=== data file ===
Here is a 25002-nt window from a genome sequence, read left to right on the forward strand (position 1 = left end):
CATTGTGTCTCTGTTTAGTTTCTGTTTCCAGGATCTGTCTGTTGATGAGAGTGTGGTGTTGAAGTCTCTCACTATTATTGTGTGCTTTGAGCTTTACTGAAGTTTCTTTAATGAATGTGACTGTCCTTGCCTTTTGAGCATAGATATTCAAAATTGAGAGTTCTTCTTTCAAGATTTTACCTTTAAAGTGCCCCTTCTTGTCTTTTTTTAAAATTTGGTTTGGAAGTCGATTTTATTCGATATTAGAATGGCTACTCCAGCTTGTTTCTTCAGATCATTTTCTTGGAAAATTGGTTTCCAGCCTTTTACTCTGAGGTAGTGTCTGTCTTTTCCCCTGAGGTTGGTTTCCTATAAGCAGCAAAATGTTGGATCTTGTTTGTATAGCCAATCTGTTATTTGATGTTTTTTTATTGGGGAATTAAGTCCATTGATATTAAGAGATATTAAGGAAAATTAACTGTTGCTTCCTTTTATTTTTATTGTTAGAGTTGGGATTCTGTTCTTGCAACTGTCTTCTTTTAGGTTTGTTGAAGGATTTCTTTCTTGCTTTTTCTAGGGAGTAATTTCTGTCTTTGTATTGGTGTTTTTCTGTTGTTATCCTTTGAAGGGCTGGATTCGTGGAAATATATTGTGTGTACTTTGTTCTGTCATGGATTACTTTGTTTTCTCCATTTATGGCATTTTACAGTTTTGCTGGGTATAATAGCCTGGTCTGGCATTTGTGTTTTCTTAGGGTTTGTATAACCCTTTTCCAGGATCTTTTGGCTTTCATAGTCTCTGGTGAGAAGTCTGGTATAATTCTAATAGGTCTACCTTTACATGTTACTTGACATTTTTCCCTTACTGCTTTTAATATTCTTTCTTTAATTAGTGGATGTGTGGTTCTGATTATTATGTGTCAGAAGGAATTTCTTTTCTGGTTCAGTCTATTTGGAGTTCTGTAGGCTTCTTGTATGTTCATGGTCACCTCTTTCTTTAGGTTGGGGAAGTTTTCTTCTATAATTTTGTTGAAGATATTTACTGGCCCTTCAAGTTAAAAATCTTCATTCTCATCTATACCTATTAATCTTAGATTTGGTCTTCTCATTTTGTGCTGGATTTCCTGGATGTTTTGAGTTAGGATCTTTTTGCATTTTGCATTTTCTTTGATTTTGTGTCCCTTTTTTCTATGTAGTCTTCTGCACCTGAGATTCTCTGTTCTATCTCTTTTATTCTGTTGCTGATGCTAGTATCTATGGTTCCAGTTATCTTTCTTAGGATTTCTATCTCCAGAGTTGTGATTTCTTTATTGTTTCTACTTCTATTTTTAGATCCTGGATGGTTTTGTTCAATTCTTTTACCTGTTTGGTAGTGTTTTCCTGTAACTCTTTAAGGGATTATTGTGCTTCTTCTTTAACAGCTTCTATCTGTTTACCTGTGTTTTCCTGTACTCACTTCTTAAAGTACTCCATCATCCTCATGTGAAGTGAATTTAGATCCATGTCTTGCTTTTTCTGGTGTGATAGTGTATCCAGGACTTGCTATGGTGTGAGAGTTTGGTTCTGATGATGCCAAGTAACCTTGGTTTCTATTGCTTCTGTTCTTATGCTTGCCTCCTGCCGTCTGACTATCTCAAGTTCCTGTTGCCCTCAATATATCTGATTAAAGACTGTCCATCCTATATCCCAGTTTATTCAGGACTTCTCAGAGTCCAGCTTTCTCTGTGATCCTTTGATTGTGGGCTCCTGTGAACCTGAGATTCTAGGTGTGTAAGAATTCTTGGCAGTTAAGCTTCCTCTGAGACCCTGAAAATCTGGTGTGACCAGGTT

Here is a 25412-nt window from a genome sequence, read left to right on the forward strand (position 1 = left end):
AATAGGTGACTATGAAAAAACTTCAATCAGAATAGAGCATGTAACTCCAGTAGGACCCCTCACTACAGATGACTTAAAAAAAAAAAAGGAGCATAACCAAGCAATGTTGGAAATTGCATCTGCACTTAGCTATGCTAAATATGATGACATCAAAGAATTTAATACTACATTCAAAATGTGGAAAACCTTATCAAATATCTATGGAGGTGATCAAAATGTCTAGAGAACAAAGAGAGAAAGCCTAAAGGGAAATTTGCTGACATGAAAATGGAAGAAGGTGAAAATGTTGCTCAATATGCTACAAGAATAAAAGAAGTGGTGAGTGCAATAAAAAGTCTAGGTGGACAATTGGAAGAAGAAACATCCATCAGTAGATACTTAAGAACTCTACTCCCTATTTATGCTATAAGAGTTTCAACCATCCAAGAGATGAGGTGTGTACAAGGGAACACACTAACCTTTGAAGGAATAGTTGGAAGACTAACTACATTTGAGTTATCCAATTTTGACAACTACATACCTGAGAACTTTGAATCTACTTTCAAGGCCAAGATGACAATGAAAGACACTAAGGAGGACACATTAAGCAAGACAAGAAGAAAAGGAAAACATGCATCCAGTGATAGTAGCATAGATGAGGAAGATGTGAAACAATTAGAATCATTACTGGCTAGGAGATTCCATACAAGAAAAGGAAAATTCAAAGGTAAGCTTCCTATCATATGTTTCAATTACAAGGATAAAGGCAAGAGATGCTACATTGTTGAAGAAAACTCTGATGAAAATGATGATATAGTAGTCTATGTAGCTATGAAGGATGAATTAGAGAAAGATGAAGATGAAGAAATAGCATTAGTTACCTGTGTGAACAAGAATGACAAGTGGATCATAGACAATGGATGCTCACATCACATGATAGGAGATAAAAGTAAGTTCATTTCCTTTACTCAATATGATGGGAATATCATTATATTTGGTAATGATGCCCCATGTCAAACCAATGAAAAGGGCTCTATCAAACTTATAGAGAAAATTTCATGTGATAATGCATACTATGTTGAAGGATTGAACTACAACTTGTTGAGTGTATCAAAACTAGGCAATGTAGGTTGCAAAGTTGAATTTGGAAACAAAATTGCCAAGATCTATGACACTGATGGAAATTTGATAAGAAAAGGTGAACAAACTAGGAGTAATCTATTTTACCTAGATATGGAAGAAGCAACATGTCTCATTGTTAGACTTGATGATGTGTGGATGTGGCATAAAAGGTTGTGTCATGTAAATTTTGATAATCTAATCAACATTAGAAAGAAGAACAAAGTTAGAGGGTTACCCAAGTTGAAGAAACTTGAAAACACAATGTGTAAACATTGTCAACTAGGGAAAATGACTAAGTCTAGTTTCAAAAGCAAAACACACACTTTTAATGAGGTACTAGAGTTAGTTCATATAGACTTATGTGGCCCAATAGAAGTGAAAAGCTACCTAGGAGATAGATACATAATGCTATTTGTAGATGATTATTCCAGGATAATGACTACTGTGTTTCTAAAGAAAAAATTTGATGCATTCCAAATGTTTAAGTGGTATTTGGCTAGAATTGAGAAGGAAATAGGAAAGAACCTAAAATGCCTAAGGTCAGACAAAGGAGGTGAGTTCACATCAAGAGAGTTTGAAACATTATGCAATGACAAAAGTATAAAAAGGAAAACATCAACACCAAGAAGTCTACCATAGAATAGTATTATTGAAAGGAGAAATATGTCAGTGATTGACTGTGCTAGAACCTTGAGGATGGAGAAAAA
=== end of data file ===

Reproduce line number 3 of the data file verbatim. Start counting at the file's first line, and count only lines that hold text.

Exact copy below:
Here is a 25412-nt window from a genome sequence, read left to right on the forward strand (position 1 = left end):